Conducted by M.V. Foundation, the study involved girls who are first generation education seekers in their families. It reported 74.2 per cent of girls saying education was not free even in government institutions, which did not charge for tuition but collected other fees that many students cannot afford.
The respondents said that they had to earn wages to support education. The data for the study was pooled from 20 colleges randomly selected from 2,141 colleges, both private and government, across the study excluding Hyderabad and Rangareddy districts.
“Fees other than tuition are collected from students and there is no regulation for such collection. Given that budgets for most colleges are inadequate and often does not arrive on time, the fees are used to run these institutions. It is indeed a difficult situation for students as reimbursement arrives only towards the end of the academic year,” said Shailaja Ramaiyer, Commissioner of Collegiate Education, Board of Intermediate Education, while acknowledging the study’s findings.
The study found that sexual abuse and eve teasing were major impediments to continuing education. Nearly 37.5 per cent of the respondents said they experienced sexual assaults at primary school level and 34.1 per cent reported experiencing sexual abuse at least once a week during second year of intermediate. Eve teasing had caused girls to drop out of college and many girls also regularly experienced gender and caste discrimination.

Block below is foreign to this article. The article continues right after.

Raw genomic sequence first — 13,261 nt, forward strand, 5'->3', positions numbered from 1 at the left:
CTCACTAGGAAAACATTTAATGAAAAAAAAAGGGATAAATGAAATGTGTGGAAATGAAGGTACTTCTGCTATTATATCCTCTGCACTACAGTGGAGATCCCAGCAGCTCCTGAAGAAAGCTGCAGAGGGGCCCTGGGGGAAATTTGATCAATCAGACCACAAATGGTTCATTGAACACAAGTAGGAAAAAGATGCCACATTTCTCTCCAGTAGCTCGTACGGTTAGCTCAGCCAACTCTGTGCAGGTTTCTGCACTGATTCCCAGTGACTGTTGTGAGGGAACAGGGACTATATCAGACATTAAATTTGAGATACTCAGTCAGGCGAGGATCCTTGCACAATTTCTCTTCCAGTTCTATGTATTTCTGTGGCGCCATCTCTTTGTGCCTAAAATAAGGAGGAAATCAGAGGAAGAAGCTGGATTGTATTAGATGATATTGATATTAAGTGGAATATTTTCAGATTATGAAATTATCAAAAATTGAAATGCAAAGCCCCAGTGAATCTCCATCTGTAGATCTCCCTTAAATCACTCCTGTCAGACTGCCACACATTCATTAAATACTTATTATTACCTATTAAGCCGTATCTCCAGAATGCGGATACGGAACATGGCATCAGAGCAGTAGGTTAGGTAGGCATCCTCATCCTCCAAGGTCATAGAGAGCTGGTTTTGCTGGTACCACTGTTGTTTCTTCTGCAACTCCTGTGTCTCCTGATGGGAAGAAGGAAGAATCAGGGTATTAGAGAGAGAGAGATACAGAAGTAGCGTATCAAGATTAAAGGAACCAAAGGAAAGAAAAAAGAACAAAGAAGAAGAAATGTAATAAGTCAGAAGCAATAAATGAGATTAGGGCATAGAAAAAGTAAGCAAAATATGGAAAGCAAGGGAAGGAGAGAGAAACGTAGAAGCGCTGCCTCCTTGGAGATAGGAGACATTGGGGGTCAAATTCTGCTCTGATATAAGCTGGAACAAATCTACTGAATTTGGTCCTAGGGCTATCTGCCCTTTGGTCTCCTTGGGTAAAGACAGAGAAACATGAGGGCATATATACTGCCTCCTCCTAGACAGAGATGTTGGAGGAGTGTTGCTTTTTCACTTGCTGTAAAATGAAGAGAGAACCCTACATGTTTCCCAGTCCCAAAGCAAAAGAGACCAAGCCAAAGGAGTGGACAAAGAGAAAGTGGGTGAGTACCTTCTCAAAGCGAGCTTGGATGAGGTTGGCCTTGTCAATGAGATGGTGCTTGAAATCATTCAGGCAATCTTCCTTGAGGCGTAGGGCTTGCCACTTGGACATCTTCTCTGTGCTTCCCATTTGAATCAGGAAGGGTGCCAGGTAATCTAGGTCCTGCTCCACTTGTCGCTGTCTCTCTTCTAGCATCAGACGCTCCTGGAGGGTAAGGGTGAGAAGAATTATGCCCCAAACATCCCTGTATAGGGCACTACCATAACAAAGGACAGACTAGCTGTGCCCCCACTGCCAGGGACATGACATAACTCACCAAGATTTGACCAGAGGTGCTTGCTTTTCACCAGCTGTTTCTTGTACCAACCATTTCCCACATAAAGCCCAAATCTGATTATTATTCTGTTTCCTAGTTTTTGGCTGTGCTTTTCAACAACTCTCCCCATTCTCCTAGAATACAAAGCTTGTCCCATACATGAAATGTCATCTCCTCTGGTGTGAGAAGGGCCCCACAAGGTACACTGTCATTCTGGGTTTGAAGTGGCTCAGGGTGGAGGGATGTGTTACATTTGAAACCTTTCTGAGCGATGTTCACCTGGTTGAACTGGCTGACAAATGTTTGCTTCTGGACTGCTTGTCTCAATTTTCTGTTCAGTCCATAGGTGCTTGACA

Additionally, the study also found low levels of sexual awareness among respondents. For instance, only 63.2 per cent of the girls did know if pregnancy can occur after kissing or hugging, while 90.5 per cent were unaware a woman can get pregnant during first instance of intercourse.
Mallepali Laxmaiah, convenor, Telangana Vidyavantula Vedika, recommended hostels for every education institution to facilitate higher education, as he observed family environment can vitiate education. The study reported most girls witnessing violence at home, usually perpetuated by an alcoholic father.
Besides calling for greater investments in government colleges and complete education, the study recommended free transportation facilities, inclusion of gender equality in school curriculum and campaigns to spread sexual awareness.
By: Rohit PS
Courtesy – The Hindu, India’s English Language Daily